Summer reading program
Summer reading program
Posted on 07/01/2015
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Carrigan Summer Reading Guide
Summer public library events for kids‚Äč

June 26, 2015 —Classes may be over for the 2014-15 school year, but West Haven Public School District teachers hope students are still hitting the books.

Students at all grade levels are encouraged to join the annual summer reading program coordinated by the district’s Reading Department and school librarians with assistance from the West Haven Public Library. The initiative also promotes participation in the 2015 Governor’s Summer Reading Challenge and a theme of “Every Hero has a Story.”

Schools provided students with lists of recommended books based on grade level and have made them available at city library branches. City librarians also visited schools at the end of the year to talk to students about stopping by the library over the summer, and city Children’s Librarian Bernadette Niedermeier was a special guest at a Family Literacy Night held by Washington Elementary School and Savin Rock Community School, discussing services offered at the library and providing library card applications to families.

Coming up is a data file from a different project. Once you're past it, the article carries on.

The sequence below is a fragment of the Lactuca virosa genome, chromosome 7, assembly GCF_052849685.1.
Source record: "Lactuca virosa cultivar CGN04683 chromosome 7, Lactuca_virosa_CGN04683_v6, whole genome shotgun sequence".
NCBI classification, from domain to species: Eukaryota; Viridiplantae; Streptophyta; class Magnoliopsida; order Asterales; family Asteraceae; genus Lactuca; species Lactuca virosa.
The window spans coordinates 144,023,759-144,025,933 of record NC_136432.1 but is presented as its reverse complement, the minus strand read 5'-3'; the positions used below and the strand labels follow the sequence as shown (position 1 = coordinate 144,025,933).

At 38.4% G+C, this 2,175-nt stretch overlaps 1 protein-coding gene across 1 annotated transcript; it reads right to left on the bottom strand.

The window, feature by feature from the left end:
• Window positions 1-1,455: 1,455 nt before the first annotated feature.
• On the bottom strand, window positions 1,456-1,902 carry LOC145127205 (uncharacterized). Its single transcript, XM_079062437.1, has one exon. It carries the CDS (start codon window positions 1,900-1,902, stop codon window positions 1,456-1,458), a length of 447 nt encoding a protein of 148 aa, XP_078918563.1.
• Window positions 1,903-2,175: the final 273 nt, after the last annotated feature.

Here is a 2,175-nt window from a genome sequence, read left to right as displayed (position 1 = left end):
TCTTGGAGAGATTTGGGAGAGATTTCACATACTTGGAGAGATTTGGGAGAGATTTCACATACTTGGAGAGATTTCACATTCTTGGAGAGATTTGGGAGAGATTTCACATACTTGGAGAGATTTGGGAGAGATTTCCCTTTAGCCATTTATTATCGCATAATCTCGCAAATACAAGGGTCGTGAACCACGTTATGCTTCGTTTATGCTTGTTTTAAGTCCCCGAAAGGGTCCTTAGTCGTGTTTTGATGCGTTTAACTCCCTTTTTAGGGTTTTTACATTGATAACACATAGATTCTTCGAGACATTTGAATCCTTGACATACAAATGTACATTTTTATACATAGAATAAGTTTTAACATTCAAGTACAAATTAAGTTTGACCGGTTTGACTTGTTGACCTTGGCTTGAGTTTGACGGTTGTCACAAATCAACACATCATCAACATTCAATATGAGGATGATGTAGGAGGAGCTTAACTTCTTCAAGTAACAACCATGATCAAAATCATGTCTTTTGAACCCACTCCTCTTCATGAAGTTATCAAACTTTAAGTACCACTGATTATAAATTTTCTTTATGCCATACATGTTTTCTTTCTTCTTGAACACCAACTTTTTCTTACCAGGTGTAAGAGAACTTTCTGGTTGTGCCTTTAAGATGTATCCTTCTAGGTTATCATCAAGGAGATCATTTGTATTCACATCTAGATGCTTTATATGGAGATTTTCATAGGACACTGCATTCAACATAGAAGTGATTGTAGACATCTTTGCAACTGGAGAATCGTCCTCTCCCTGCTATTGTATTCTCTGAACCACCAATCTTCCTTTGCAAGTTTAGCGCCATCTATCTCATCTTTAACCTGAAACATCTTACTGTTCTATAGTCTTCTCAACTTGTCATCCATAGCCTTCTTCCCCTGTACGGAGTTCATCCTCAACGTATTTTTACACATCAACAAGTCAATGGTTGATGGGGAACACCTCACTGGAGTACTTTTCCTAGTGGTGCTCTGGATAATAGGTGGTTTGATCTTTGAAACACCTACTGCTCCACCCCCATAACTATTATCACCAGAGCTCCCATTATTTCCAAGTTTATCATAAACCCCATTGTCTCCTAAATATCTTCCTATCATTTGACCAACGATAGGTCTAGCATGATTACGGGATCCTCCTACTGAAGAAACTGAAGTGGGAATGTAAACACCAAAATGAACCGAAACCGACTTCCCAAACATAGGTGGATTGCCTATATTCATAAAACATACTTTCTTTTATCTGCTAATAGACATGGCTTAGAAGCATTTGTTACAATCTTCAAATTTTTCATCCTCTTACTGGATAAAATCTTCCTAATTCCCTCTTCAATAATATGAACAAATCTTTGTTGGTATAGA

It’s important for students to continue to read over the summer to maintain and build upon literacy skills developed during the school year, said Colette Bennett, the district’s coordinator for English, social studies and library media center curriculums.

“We hope for all of our students in every grade to love reading, and if they don’t yet, we want to help them find the book that will change their whole mindset about it. They use reading in every subject in school, even math, and it’s a skill they need for the rest of their lives. The summer reading program is great because it’s about reading for fun and making your own choices about what books you pick up,” Bennett added. “The list of recommended titles provides suggestions, but it can simply be a starting point that guides students toward even more genres, authors and subjects that might pique their interest.”

Schools have also outlined ways for parents to help their children with summer reading: Bring a book or magazine to any location where your child has to wait, such as a doctor’s office; ask your child about the story he or she read; encourage reading as a free-time activity; help your child choose books that are an appropriate reading level; and make books and reading special by taking your child to the library, getting him or her a library card, reading together, creating a favorite place for books at home, and buying books as gifts.

When classes resume this fall, teachers will be discussing summer reading and the theme of heroes, as well as holding special activities related to summer reading, such as book chats. West Haven High School’s library media specialist, Jillian Woychowski, is also using a blog and Twitter to suggest even more titles to students, and some schools are offering incentives for completing reading logs, such as an entry into a raffle.